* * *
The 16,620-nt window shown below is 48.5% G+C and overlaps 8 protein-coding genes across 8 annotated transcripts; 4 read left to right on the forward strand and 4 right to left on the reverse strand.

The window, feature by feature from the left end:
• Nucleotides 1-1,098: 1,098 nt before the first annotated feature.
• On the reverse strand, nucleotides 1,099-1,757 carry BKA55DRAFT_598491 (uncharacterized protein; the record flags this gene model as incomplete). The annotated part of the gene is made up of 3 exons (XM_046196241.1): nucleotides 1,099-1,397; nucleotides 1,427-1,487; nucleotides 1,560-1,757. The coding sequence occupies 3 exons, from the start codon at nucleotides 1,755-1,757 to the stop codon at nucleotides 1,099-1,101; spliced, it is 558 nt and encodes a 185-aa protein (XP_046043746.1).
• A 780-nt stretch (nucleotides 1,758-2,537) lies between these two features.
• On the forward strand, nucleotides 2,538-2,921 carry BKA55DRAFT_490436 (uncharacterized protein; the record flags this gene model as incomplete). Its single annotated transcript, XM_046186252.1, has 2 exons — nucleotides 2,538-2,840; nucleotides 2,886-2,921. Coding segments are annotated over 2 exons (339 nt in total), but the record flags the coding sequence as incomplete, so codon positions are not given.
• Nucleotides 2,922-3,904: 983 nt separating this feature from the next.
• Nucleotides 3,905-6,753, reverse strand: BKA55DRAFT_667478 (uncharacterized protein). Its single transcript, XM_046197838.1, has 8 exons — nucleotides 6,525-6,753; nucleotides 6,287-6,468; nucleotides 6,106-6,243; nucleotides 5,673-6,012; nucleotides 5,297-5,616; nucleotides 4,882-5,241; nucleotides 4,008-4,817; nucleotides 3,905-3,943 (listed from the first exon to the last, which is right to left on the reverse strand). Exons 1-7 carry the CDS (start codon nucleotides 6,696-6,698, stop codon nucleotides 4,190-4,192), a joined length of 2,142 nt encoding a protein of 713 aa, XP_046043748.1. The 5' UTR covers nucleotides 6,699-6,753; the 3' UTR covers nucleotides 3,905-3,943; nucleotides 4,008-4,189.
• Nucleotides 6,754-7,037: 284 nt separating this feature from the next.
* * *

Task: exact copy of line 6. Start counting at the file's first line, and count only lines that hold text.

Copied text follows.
• On the forward strand, nucleotides 2,538-2,921 carry BKA55DRAFT_490436 (uncharacterized protein; the record flags this gene model as incomplete). Its single annotated transcript, XM_046186252.1, has 2 exons — nucleotides 2,538-2,840; nucleotides 2,886-2,921. Coding segments are annotated over 2 exons (339 nt in total), but the record flags the coding sequence as incomplete, so codon positions are not given.